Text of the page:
[Pharo-users] I Can Read C++ and Java But I Can't Read Smalltalk
siguctua at gmail.com
Sun Mar 30 21:07:20 EDT 2014
"Your days, as scientist are counted, if you refuse to accept anything
same words, i think, can be applied to programming.
On 30 March 2014 22:31, Esteban A. Maringolo <emaringolo at gmail.com> wrote:
> When I first met Smalltalk, I found its syntax to be so disruptive to
> my mindset that made me want to learn it (I was coding Perl at that
> time). But not everybody feels the same. To some it is scary. Or
> It is true that many C like languages have hundreds of constructs, but
> it is also true that almost all the programmers know how to code in
> one of them, so then the knowledge mapping kicks in and those hundred
> of constructs reduce to a bunch of differences (something our brain is
> prepared to do very well).
> In the past one motto for smalltalk was "talk small, and carry a big
> class library". Nowadays class library is the king, and we like or
> not, we smalltalkers just talk small. Though, I would not change
> Smalltalk's syntax for anything else.
> Esteban A. Maringolo
> 2014-03-30 16:24 GMT-03:00 Yuriy Tymchuk <yuriy.tymchuk at me.com>:
> > For me Smalltalk and Lisp are the easiest languages. In smalltalk
> > is an object and in lisp everything is a list. And in other languages you
> > have to learn 100500 language constructs and hacks.
> > Uko
> > On 30 Mar 2014, at 20:52, kilon alios <kilon.alios at gmail.com> wrote:
> > Smalltalk is the easiest language I have learned so far. Python coming
> > second and quite close.
> > I also find Squeak by Example and Pharo by Example very good introductory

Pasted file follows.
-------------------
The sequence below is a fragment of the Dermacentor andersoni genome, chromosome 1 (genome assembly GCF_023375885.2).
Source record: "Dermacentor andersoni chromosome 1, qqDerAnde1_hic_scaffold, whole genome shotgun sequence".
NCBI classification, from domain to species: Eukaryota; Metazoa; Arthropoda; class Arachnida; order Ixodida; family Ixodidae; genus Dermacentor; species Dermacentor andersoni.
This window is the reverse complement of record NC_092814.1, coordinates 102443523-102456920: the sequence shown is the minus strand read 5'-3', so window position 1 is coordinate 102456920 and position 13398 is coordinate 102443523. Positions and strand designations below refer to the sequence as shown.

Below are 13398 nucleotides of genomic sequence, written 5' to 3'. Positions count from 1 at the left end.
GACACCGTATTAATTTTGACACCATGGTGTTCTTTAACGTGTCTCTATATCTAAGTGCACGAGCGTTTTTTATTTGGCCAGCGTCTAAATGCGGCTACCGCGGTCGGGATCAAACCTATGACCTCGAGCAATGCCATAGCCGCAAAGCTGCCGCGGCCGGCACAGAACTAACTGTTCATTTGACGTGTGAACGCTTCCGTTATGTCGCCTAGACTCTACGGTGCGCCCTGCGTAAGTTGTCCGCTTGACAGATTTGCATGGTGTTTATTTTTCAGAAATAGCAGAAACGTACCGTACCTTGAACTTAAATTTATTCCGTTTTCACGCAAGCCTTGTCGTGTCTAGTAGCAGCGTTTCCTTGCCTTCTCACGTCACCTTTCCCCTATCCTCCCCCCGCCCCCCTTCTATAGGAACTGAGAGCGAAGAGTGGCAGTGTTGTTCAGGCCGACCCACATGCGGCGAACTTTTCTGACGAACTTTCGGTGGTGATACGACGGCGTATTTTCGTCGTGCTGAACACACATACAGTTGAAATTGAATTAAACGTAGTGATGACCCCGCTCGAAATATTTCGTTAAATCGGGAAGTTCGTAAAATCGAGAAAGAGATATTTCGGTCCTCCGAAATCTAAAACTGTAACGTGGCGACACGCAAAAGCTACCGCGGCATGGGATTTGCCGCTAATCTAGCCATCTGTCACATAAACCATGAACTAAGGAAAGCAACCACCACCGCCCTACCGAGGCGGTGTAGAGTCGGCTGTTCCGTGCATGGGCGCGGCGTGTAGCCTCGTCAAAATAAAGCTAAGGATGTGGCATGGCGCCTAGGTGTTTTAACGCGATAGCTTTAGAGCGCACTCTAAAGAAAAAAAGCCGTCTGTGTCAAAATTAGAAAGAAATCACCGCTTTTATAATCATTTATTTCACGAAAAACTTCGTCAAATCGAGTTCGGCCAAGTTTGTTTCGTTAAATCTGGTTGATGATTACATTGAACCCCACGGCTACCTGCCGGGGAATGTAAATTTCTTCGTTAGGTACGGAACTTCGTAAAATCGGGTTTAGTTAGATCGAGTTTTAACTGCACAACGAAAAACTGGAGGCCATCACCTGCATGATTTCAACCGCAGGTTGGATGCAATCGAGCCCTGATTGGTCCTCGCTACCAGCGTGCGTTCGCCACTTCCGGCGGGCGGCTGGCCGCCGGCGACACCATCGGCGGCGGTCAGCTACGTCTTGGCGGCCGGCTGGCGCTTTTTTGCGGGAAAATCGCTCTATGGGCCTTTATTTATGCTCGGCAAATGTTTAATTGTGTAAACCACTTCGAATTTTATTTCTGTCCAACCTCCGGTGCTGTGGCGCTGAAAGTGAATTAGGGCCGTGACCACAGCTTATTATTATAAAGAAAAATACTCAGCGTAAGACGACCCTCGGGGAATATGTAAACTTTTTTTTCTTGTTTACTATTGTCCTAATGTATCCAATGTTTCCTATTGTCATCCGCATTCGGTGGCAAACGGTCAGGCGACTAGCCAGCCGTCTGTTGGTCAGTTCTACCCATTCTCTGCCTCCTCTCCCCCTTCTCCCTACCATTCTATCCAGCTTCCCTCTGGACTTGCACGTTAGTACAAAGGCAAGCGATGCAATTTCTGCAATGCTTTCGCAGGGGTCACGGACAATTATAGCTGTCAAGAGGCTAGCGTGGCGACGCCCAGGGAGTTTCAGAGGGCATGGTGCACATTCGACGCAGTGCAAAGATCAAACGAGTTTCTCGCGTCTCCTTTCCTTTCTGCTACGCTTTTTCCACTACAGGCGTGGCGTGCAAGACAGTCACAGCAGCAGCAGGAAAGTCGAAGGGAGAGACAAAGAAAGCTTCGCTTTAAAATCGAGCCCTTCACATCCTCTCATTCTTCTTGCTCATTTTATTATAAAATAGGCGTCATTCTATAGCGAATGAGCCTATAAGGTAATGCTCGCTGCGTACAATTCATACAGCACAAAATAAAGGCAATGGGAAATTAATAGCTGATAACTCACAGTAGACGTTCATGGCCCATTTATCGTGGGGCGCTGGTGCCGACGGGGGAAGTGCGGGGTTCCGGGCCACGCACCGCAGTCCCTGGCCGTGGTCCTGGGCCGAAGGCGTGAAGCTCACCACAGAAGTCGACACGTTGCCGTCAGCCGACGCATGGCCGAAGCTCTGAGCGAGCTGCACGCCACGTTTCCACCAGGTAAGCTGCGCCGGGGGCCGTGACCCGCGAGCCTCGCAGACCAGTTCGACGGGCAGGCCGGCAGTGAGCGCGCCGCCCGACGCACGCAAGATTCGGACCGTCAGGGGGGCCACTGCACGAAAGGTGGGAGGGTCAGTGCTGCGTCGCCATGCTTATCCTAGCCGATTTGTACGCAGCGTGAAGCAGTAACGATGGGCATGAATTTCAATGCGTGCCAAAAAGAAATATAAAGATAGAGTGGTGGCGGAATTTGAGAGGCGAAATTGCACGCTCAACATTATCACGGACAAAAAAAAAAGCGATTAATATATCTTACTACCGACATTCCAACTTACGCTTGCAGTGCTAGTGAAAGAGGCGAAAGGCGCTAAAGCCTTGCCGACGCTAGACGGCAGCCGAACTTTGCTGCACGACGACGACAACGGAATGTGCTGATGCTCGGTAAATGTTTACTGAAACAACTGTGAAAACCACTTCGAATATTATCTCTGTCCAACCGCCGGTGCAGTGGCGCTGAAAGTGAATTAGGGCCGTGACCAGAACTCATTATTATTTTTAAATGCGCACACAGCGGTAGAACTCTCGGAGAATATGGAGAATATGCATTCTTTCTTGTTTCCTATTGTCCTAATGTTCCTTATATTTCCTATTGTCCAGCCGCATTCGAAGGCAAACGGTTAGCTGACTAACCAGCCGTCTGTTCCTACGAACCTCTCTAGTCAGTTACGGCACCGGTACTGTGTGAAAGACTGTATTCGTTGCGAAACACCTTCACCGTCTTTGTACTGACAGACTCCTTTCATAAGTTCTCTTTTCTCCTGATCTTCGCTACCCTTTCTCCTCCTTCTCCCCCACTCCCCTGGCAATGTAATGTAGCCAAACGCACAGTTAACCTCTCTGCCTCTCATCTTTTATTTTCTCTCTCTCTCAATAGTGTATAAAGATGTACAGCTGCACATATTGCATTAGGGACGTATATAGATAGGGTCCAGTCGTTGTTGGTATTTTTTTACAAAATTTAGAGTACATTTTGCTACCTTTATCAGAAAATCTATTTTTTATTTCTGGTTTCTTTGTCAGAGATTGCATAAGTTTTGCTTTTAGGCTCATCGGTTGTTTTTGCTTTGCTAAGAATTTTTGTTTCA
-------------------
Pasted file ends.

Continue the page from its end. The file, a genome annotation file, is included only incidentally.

> > guides. Smalltalk By Example is even better if you want to know more
> > the language.
> > Smalltalk is similar to Lisp in the sense that it follows its own path
> > it takes some time to escape the C syntax. But overall Smalltalk and Lisp
> > are excellent choices for beginner coders.
> > The article you linked contains those peculiarities but those things will
> > become apparent to anyone following Pharo by Example.
> > And I dont think you will find many people arguing that C++ , Java are
> > readable than Smalltalk and Lisp. Sure to people that are not that
> > experienced could be. But even in that case, I dont quite believe it.
> > Overall however learning languages is not a big deal, its learning
> > that can become a real torture. For example I hated C++ because of MFC
> and I
> > strongly disliked Java because of Swing. Now that I am learning
> > I dislike it because of DOM , Jquery etc . Also Its easy to find good
> > documentation for languages much more difficult for libraries.
> > So I am not buying that Smalltalk is anything else than very easy to
> > Other than that like any language out there it takes some time to get
> > to some things.
> > On Sun, Mar 30, 2014 at 9:04 PM, Ben Coman <btc at openinworld.com> wrote:
> >> I came across this article a few days ago. Thought it might be of
> >> interest to some.
> >> http://www.eli.sdsu.edu/courses/spring01/cs635/readingSmalltalk.pdf
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